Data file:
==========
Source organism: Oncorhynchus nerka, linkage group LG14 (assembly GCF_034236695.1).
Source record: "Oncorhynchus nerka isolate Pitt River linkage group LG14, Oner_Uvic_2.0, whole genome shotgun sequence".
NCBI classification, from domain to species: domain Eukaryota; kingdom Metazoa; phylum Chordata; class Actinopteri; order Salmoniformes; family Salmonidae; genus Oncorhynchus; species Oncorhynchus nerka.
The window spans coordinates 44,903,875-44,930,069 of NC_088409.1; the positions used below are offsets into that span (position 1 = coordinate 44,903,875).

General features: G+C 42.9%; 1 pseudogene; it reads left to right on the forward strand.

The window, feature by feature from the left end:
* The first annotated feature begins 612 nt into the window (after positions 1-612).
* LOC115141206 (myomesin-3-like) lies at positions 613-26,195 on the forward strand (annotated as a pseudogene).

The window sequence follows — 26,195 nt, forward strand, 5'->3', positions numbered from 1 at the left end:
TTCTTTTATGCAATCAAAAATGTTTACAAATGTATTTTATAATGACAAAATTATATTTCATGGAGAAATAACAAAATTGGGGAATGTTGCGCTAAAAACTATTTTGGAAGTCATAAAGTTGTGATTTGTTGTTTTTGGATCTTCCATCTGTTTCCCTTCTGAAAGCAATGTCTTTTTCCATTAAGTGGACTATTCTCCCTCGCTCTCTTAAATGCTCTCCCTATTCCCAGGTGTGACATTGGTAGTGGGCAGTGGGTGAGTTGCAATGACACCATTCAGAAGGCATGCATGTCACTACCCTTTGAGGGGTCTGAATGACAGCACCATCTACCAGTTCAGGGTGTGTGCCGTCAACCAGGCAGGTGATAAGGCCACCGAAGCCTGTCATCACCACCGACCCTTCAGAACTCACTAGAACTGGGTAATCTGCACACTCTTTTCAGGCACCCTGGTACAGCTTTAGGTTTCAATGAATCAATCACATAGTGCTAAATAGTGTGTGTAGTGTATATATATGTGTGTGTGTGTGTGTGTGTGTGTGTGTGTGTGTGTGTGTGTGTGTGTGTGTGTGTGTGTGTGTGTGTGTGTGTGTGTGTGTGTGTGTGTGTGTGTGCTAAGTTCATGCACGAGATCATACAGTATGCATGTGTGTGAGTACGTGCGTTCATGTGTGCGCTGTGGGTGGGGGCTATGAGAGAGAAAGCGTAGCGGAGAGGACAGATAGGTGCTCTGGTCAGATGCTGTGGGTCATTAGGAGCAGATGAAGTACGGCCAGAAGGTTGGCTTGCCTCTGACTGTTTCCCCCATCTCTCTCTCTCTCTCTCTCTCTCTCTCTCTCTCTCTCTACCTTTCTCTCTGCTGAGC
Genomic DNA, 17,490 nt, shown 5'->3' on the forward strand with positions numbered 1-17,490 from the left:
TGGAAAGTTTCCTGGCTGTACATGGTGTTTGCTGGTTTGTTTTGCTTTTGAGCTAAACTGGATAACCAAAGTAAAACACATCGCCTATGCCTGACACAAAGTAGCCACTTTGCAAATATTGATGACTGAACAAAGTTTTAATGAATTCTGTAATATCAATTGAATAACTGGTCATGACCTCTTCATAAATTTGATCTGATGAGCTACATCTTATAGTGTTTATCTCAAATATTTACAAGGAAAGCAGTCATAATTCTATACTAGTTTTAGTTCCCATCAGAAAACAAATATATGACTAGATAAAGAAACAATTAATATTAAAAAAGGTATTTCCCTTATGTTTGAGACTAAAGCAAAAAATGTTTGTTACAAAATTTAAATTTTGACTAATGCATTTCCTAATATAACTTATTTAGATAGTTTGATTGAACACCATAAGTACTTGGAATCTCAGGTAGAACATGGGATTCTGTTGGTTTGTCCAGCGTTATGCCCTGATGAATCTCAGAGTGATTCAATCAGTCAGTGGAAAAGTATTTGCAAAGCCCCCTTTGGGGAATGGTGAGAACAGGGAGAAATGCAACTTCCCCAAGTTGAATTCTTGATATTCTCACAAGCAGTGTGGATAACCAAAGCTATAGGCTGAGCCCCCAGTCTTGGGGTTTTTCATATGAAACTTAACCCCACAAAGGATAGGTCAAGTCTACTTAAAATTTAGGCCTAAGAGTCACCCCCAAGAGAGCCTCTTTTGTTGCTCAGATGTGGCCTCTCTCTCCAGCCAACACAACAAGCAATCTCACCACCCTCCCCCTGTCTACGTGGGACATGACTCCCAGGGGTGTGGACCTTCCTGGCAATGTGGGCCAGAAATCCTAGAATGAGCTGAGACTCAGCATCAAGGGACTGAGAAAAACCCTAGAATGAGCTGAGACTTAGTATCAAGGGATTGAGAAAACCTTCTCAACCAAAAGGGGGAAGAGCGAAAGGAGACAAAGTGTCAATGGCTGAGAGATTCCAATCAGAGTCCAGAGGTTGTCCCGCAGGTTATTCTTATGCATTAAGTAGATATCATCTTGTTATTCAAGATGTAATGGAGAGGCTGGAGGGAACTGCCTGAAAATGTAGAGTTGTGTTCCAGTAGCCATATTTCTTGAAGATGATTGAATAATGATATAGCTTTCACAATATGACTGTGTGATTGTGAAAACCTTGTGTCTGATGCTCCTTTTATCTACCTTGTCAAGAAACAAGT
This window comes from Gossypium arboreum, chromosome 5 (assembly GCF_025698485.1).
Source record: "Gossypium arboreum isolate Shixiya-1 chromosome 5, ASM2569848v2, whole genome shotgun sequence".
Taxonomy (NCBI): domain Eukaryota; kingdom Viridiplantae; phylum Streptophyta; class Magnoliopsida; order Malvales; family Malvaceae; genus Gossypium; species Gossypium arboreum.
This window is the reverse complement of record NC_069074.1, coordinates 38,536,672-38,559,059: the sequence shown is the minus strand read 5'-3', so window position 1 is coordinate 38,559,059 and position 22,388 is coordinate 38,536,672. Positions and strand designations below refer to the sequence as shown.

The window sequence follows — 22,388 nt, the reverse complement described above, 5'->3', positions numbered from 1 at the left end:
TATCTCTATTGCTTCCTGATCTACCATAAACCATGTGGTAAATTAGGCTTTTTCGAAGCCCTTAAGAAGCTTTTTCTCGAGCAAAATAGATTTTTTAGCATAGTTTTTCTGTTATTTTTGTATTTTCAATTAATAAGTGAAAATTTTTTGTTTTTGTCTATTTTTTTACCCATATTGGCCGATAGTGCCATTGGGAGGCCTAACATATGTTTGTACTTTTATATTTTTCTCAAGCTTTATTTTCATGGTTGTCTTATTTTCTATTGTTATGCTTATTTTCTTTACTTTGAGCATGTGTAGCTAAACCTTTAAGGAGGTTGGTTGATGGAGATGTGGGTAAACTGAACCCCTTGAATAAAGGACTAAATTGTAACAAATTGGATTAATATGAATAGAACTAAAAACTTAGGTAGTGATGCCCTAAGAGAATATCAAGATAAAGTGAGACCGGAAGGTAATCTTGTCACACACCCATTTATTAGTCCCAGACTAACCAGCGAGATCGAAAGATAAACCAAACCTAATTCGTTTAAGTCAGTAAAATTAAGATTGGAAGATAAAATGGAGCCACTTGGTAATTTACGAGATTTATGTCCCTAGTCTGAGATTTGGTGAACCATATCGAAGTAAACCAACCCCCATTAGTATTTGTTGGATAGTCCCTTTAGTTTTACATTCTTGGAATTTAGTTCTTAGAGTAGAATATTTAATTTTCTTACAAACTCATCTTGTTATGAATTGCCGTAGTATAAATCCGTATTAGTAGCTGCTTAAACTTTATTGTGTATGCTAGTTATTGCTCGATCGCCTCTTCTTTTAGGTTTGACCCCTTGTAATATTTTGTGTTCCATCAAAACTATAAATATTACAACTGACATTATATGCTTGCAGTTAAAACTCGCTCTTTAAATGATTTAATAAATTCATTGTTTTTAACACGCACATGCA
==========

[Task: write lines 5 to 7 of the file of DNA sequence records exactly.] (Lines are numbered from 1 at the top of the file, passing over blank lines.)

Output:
General features: G+C 42.9%; 1 pseudogene; it reads left to right on the forward strand.

The window, feature by feature from the left end:
* The first annotated feature begins 612 nt into the window (after positions 1-612).